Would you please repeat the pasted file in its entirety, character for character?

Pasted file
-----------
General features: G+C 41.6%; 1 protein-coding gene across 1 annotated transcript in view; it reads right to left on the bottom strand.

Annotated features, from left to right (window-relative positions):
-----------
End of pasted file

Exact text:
General features: G+C 41.6%; 1 protein-coding gene across 1 annotated transcript in view; it reads right to left on the bottom strand.

Annotated features, from left to right (window-relative positions):